29. Jacquilynne says:

    It’s not just businesses who are dumb. Based on the registration info I see on my site, whoever owns and must have access to about 900 usernames on every website known to man. Whoever owns also owns quite a few more Chowhound accounts than they likely know what to do with.

  30. mgomega says:

    @ trojan69 and bladefist:

    The term you’re looking for is “Single-party Consent”. Check your state’s legal code to see if they allow for it in recording conversations. If they do, only one party involved in the conversation needs to be aware of it being recorded. I’m no lawyer, but I think you can probably get away with recording all your conversations anyway, provided you do so only for your own personal use (You can’t actually use the conversation itself against anyone, but it can help your memory in dealing with them later). But if you’re going to do that…man, you’re paranoid!

  31. TPK says:

    “companies who for one reason or another have a difficult time grasping why he is in possession of their internal documents and e-mails”


  32. azntg says:

    Hmm, seems like a better domain to use than ;-)

  33. Kajj says:

    If you go to his website he explains that the donation is entirely optional. No one is extorting anyone.

  34. deedrit says:


  35. dantsea says:

    @humphrmi: I hope the company that does that Googles Streisand Effect first!

  36. b612markt says:

    He can charge as much as he wants to remove the emails, he chooses to be a ‘good guy’ and direct the people to donate. I guarantee you most other domain owners wouldn’t be so kind.


  37. Khabi says:

    While he may be donating to charity, he’s still an ass. I can understand no wanting to bounce the emails (traffic, spam, ect), but why not just silently send them into oblivion? Its not hard, it may break RFCs but I’m sure they’ll make an exception.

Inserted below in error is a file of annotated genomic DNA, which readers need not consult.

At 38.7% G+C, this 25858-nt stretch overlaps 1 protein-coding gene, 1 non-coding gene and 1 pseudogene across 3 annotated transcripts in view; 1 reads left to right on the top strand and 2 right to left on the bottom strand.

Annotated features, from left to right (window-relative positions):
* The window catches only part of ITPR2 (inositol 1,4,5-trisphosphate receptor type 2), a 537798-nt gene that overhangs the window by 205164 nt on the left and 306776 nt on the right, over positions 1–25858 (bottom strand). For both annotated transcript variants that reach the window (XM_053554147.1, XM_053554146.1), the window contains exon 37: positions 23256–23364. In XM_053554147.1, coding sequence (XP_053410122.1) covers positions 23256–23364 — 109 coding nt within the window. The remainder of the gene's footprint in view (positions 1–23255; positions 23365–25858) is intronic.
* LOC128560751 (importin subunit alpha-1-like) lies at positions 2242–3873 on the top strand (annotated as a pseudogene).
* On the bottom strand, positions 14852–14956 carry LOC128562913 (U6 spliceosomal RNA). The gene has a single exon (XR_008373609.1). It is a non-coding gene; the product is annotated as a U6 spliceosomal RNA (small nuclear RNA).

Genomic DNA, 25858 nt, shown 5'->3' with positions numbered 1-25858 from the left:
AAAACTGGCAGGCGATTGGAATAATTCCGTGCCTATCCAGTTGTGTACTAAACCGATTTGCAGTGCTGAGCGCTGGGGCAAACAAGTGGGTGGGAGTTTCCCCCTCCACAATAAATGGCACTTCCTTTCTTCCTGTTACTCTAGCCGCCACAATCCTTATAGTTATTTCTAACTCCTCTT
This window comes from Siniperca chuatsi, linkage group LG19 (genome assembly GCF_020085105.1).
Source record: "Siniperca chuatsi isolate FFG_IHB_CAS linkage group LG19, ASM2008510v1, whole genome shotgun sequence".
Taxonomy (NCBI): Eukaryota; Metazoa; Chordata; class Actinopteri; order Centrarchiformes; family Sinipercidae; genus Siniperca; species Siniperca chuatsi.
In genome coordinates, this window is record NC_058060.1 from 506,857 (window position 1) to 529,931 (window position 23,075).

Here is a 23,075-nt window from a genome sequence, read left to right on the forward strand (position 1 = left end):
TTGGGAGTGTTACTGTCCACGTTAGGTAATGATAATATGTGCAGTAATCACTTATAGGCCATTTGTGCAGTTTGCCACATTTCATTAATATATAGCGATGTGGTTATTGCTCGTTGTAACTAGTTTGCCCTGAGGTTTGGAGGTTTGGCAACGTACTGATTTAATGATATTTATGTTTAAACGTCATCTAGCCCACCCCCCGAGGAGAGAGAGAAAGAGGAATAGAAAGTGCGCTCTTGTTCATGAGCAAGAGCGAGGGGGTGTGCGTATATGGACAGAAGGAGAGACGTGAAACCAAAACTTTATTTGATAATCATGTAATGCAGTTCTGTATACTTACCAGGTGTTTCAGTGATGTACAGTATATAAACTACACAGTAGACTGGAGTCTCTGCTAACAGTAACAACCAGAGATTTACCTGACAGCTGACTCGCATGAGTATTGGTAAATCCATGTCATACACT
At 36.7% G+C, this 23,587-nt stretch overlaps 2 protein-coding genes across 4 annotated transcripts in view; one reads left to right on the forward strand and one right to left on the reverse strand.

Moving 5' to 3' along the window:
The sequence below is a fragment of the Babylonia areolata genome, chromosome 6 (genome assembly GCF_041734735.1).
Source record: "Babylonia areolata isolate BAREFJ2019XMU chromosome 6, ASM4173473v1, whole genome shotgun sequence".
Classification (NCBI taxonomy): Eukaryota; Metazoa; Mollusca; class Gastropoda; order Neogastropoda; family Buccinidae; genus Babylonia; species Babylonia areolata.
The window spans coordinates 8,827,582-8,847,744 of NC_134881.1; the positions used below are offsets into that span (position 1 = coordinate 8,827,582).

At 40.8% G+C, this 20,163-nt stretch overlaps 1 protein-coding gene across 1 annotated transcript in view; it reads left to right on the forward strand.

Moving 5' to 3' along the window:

Even better donate the domain to the IETF, and let the modify the current RFC to drop any email to the domain. Someone respectable (as far as the net goes, they’re pretty much godly) gets the domain, your data stays safe.

  38. MaelstromRider says:

    This is one of the things I really wish I’d thought of first.

  39. apex says:

    @Dr. Chim Richolds: If you actually read the blog, he redacts all the sensitive information.

  40. Hoss says:

    I got a new hobby — every time I see a donotreply, I’ll write and ask Chet how he’s doing. Got a new buddy too

  41. nursetim says:

    I am adding that phrase for my personal use. Genius.

  42. ChuckECheese says:

    @超外人: Dog fundraising requires extortion. It is well known that dogs are very poor negotiators.

  43. spinachdip says:

    @Khabi: Why do you hate dogs?

  44. SuperJdynamite says:

    @marsneedsrabbits: “How it is extortion when they are using his domain?”

    It really doesn’t matter how the domain owner acquired the information — threatening to reveal information that would cause harm to reputation (i’m bloggin’ your embarrassing story) or person (i’m bloggin’ ur troop movements) unless money or services are provided is extortion.

  45. StevenJD says:


    Go ahead and reveal troop movements. One day an injured vet will grab his handy 9mm and use on your ass.

  46. Helmut Spargle says:

    @SuperJdynamite: Thank you, counselor. Could we please have a short memo outlining the elements of extortion? You can limit it to whatever state you’re admitted in.